Ready to assemble furniture has had a bad rap in years past. Cheap materials, undecipherable instructions and a need for massive amounts of aspirin never really seemed to add up to what you might have saved. Like many things though, RTA furniture has come a long way.
Although I was shocked after plunking down a wad of money at a major furniture store to discover that it was shipped in several boxes. Wait, hold the phone, I was so excited to own something brand new, that I chose and adored, rather than the hand-me-down, thrift store décor I was accustomed to, it never occurred to tool challenged me that I would have to assemble it.
Before Buying Ready to Assemble Furniture
Know your material. There is a pecking order to furniture material. Choose accordingly. At the lowest end of the spectrum is particleboard, medium density fiberboard and plywood. These are generally cheaper, but not particularly strong. If you foresee ever having to take it apart, chances are it will not survive the operation.
Laminate and wood veneer create passable, middle-of-the-road furniture pieces. Made from layers of plastic, plywood and/or thin slices of quality wood. In fact, since it looks like wood, but isn’t entirely, it won’t fade and is quite durable for the price.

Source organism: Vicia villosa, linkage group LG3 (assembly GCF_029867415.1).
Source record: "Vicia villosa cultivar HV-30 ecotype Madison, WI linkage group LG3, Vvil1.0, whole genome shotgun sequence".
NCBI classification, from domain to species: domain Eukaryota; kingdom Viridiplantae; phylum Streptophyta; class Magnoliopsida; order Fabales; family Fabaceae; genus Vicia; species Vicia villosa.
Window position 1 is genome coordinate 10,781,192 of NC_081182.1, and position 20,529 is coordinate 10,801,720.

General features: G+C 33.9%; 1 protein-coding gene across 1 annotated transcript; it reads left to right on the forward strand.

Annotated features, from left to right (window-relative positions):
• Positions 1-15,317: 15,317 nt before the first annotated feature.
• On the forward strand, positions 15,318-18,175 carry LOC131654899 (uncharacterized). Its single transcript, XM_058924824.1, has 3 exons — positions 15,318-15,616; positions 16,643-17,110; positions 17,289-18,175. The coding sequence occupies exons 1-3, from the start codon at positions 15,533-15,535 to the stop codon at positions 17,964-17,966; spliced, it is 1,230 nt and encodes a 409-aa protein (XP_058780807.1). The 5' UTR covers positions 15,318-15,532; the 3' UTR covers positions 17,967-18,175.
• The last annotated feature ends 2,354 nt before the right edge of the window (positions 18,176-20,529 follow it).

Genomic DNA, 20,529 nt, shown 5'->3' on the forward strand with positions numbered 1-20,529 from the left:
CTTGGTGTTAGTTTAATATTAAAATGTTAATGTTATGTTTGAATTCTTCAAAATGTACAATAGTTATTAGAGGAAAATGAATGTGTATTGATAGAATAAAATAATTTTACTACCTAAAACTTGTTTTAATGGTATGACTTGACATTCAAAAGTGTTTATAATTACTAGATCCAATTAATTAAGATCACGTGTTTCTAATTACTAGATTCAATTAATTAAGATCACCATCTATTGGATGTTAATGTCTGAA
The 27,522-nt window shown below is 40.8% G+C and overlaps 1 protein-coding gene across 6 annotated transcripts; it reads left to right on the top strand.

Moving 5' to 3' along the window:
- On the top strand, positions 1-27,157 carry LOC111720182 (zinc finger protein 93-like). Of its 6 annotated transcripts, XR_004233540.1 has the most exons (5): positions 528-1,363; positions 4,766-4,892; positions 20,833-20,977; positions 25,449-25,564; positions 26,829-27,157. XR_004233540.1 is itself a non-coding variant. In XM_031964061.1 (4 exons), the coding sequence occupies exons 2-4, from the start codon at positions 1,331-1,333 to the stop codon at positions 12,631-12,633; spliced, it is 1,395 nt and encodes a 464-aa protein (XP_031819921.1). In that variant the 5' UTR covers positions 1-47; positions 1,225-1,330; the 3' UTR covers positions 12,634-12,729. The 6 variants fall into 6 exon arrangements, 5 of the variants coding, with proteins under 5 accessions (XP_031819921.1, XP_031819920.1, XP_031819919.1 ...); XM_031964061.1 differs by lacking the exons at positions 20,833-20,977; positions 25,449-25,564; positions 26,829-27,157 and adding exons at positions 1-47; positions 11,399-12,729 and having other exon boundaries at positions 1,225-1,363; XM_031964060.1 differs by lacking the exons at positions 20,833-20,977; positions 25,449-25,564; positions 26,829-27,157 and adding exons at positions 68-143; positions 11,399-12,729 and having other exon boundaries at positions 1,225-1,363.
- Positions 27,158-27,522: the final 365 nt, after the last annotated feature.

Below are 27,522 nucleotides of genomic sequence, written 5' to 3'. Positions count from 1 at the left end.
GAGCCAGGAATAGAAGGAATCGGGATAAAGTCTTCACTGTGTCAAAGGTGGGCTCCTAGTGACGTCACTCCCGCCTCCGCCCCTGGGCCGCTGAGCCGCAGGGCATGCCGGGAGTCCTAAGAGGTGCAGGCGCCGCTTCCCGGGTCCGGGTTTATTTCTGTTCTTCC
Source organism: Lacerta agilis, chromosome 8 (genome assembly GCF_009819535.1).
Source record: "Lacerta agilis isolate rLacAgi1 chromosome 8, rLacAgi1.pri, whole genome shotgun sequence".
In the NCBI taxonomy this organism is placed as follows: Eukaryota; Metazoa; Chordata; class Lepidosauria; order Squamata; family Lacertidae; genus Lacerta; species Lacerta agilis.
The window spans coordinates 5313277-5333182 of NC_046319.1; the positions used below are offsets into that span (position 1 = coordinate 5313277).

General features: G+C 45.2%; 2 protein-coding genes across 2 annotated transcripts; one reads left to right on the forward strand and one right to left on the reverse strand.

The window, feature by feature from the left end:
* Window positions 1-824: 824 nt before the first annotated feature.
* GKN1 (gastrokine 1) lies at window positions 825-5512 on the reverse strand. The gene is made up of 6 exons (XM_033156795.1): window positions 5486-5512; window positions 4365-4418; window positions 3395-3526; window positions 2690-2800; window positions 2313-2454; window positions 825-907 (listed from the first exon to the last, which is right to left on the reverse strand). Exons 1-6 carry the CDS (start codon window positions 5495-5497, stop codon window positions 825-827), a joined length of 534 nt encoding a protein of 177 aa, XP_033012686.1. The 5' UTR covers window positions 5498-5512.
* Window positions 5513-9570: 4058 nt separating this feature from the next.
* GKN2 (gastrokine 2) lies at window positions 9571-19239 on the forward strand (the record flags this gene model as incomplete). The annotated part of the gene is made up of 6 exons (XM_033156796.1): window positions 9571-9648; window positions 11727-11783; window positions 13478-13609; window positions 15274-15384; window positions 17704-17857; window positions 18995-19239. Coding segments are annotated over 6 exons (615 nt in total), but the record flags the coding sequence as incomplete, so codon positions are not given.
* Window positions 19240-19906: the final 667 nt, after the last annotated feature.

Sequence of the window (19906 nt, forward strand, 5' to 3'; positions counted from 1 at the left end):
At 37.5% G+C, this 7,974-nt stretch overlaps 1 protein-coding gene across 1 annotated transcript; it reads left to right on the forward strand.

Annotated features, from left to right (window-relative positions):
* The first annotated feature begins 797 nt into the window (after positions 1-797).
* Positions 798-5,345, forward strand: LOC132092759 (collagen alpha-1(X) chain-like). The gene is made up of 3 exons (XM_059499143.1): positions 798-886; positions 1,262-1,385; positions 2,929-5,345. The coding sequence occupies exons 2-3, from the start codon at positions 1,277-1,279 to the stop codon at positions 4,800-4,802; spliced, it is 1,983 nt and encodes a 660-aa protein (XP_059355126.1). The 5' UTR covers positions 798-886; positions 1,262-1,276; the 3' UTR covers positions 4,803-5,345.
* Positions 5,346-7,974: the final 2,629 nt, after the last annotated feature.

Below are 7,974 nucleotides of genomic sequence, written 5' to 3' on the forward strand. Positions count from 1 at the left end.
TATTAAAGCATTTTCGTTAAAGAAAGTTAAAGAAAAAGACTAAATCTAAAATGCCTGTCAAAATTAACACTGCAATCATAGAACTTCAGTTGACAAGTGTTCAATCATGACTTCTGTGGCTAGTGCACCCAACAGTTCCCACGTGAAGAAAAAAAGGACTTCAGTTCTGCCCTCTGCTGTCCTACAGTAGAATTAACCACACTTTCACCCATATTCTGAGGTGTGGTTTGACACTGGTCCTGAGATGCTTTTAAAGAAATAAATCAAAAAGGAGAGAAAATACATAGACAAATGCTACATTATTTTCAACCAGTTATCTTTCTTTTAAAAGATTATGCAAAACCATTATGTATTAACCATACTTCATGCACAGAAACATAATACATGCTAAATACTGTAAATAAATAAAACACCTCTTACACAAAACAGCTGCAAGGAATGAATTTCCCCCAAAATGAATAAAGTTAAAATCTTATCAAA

Solid hardwood. Strong, and impressive hardwood will not be mistaken for particleboard, either when entertaining, or at the cash register. You will pay more for this material, but it is the sturdiest and often has interlocking, dovetailed joints.
Inspect floor models. If, at closer inspection, the piece of furniture you are eying up has a chipped veneer, gaps or unattractive wear and tear, don’t be fooled into thinking you will take better care of your furniture. Expect yours to wear the same, or worse than the piece calmly sitting on the showroom floor.
Ask Questions. Namely, can it be returned? What are the rules? I bought a coffee table from a furniture store last year. It seemed perfect, but once I brought it home realized immediately the color clashed with the rest of the room. Little did I know that I would only receive a portion of my money back.
How to Avoid Common Problems
Avoid splitting the wood. When driving a nail into the wood, place a strip of painters tape over the area. This will keep the wood, especially manufactured wood, together.
Avoid smashing your thumb. Invest in a nifty little tool that is magnetized and holds onto the nail or screw to keep your hands intact.
Avoid gaps. Like a basting stitch in sewing, place all the screws but refrain from tightly them all the way down until the pieces are together. This also avoids irreparable mistakes. I once put a plant stand together, upside down. It was still usable, and only I knew it was wrong. At least that’s what I told myself.